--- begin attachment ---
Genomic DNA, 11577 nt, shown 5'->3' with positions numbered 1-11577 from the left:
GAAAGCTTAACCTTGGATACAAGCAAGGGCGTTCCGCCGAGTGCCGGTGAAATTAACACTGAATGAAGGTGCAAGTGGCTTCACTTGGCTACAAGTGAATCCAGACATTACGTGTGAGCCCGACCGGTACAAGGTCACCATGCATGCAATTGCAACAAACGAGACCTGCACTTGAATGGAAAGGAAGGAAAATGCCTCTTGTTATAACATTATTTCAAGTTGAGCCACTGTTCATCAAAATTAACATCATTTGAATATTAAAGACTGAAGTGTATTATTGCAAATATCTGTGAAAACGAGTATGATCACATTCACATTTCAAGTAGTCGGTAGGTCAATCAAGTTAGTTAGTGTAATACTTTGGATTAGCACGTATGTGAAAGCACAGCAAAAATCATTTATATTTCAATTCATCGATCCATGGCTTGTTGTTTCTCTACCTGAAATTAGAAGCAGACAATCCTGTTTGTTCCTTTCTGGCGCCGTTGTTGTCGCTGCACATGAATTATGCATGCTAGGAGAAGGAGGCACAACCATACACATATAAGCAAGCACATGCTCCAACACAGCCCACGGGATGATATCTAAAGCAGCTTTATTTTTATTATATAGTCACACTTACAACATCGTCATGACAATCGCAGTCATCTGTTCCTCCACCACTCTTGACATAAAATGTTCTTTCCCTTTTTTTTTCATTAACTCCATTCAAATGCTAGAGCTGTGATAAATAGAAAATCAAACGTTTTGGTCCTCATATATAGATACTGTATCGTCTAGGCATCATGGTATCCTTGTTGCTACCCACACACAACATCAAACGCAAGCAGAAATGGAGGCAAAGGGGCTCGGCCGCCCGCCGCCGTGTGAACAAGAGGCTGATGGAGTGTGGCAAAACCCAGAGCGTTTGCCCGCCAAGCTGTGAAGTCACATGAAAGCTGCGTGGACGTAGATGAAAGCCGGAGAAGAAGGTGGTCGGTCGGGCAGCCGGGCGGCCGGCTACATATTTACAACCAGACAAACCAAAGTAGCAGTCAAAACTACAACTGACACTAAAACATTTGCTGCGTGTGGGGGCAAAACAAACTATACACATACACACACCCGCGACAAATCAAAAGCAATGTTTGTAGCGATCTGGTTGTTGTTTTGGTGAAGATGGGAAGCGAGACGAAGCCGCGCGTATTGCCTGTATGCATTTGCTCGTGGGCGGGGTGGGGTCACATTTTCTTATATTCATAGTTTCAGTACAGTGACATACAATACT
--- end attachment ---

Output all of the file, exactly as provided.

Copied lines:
Genomic DNA, 11577 nt, shown 5'->3' with positions numbered 1-11577 from the left:
GAAAGCTTAACCTTGGATACAAGCAAGGGCGTTCCGCCGAGTGCCGGTGAAATTAACACTGAATGAAGGTGCAAGTGGCTTCACTTGGCTACAAGTGAATCCAGACATTACGTGTGAGCCCGACCGGTACAAGGTCACCATGCATGCAATTGCAACAAACGAGACCTGCACTTGAATGGAAAGGAAGGAAAATGCCTCTTGTTATAACATTATTTCAAGTTGAGCCACTGTTCATCAAAATTAACATCATTTGAATATTAAAGACTGAAGTGTATTATTGCAAATATCTGTGAAAACGAGTATGATCACATTCACATTTCAAGTAGTCGGTAGGTCAATCAAGTTAGTTAGTGTAATACTTTGGATTAGCACGTATGTGAAAGCACAGCAAAAATCATTTATATTTCAATTCATCGATCCATGGCTTGTTGTTTCTCTACCTGAAATTAGAAGCAGACAATCCTGTTTGTTCCTTTCTGGCGCCGTTGTTGTCGCTGCACATGAATTATGCATGCTAGGAGAAGGAGGCACAACCATACACATATAAGCAAGCACATGCTCCAACACAGCCCACGGGATGATATCTAAAGCAGCTTTATTTTTATTATATAGTCACACTTACAACATCGTCATGACAATCGCAGTCATCTGTTCCTCCACCACTCTTGACATAAAATGTTCTTTCCCTTTTTTTTTCATTAACTCCATTCAAATGCTAGAGCTGTGATAAATAGAAAATCAAACGTTTTGGTCCTCATATATAGATACTGTATCGTCTAGGCATCATGGTATCCTTGTTGCTACCCACACACAACATCAAACGCAAGCAGAAATGGAGGCAAAGGGGCTCGGCCGCCCGCCGCCGTGTGAACAAGAGGCTGATGGAGTGTGGCAAAACCCAGAGCGTTTGCCCGCCAAGCTGTGAAGTCACATGAAAGCTGCGTGGACGTAGATGAAAGCCGGAGAAGAAGGTGGTCGGTCGGGCAGCCGGGCGGCCGGCTACATATTTACAACCAGACAAACCAAAGTAGCAGTCAAAACTACAACTGACACTAAAACATTTGCTGCGTGTGGGGGCAAAACAAACTATACACATACACACACCCGCGACAAATCAAAAGCAATGTTTGTAGCGATCTGGTTGTTGTTTTGGTGAAGATGGGAAGCGAGACGAAGCCGCGCGTATTGCCTGTATGCATTTGCTCGTGGGCGGGGTGGGGTCACATTTTCTTATATTCATAGTTTCAGTACAGTGACATACAATACT